GREENVILLE, S.C. (WSPA) – According to the National Institute of Health, knowing your family’s medical history can not only reveal warning signs of a genetic condition, but it can also provide health care providers with information so they can recommend treatment and assess and possibly reduce risk.
It also said knowing your family’s history can help improve lifestyles to reduce risk and inform a woman of certain genes she has before pregnancy.
Bon Secours St. Francis nurse Elizabeth Lacy said three common examples of conditions with a genetic component include diabetes, cardiovascular disease and several cancers, including breast cancer, prostate cancer and colorectal cancers.
She said the risk for some of those conditions can be lowered by making certain lifestyle changes such as frequent exercise and a healthy diet, especially for those who have close family members with diabetes.
“Even if they have risk factors for different things and a strong family history, it’s not a foregone conclusion that you will develop that condition. [If] both parents have diabetes, yes you’re at an increased risk, but if you implement those lifestyle changes and really get on top of it, especially at a young age, you can decrease your risk of developing the condition and at least push it back many years.”
She went on to explain how knowing your family’s medical history could help lower your risk for cardiovascular disease.
“African Americans and Hispanics have an increased risk for heart disease and diabetes. People who know they have a strong family history of cardiovascular disease can implement lifestyle changes. Studies have shown that if you have a strong family history, your risk for cardiovascular disease, so heart attack, strokes, almost doubles, but you can implement changes that will actually reduce that risk by 50 percent. If you smoke, stop. If you don’t smoke, don’t start. Attaining a healthy weight and maintaining a healthy weight. Exercise…. all of those can mitigate your risk factors.”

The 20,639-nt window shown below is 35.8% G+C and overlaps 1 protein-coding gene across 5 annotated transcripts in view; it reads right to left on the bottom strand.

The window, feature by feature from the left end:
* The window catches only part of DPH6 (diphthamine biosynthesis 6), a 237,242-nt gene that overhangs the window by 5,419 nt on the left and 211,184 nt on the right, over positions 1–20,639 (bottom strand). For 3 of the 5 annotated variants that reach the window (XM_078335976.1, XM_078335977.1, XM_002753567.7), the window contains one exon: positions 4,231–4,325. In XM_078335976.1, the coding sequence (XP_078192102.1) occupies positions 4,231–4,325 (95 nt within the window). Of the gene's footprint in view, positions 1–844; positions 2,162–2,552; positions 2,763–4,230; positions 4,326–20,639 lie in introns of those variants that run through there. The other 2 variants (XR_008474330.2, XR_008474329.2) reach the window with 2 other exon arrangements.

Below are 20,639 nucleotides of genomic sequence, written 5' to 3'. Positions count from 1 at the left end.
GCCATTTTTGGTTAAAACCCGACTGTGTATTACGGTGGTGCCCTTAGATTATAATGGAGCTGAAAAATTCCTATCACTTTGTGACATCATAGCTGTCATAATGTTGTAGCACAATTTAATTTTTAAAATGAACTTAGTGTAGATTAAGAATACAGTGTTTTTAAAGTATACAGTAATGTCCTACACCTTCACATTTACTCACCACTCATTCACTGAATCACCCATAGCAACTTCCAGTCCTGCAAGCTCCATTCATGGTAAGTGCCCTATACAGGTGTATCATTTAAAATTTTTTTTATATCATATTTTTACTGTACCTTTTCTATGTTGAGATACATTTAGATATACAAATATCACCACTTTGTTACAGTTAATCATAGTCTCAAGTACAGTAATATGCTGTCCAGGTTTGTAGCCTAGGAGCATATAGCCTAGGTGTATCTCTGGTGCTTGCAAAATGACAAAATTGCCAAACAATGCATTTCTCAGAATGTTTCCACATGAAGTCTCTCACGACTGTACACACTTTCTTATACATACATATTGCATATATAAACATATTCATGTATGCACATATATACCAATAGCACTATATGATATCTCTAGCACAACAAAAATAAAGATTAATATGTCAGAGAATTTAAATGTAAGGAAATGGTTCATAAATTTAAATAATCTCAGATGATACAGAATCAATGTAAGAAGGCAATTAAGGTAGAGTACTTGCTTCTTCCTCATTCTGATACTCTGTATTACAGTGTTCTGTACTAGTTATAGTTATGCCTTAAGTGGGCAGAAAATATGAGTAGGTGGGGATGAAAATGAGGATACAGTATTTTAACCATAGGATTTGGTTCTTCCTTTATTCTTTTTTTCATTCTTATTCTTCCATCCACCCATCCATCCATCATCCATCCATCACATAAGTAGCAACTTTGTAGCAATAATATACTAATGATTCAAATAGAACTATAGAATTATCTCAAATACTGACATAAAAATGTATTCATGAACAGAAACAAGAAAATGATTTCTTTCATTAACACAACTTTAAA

To gather your family history, she recommended first asking parents and siblings to share their histories with you, then moving on to grandparents, aunts and uncles.
This conversation can be awkward, she said, but she suggested being respectful and explaining that it could benefit multiple family members.
“Get all the information you can, starting with first degree relatives. Your parents and your siblings. Those are the ones that have the greatest risk for you, then going from there to your grandparents, aunts and uncles. You can ask during typical conversation if people are up for that. Sometimes if they’re not, you can even make up a health history, just a sheet, to distribute to family members if they’re willing to fill that out for you,” she said. “That’s something that you can then distribute to other family members and it’s just a good family health history that everybody can refer to.”
Lacy recommended asking what conditions or diseases family members have, the ages of diagnosis, how many family members have had the same ones and what surgeries or treatments they’ve had. She said noting which side of the family a disease is found is often helpful.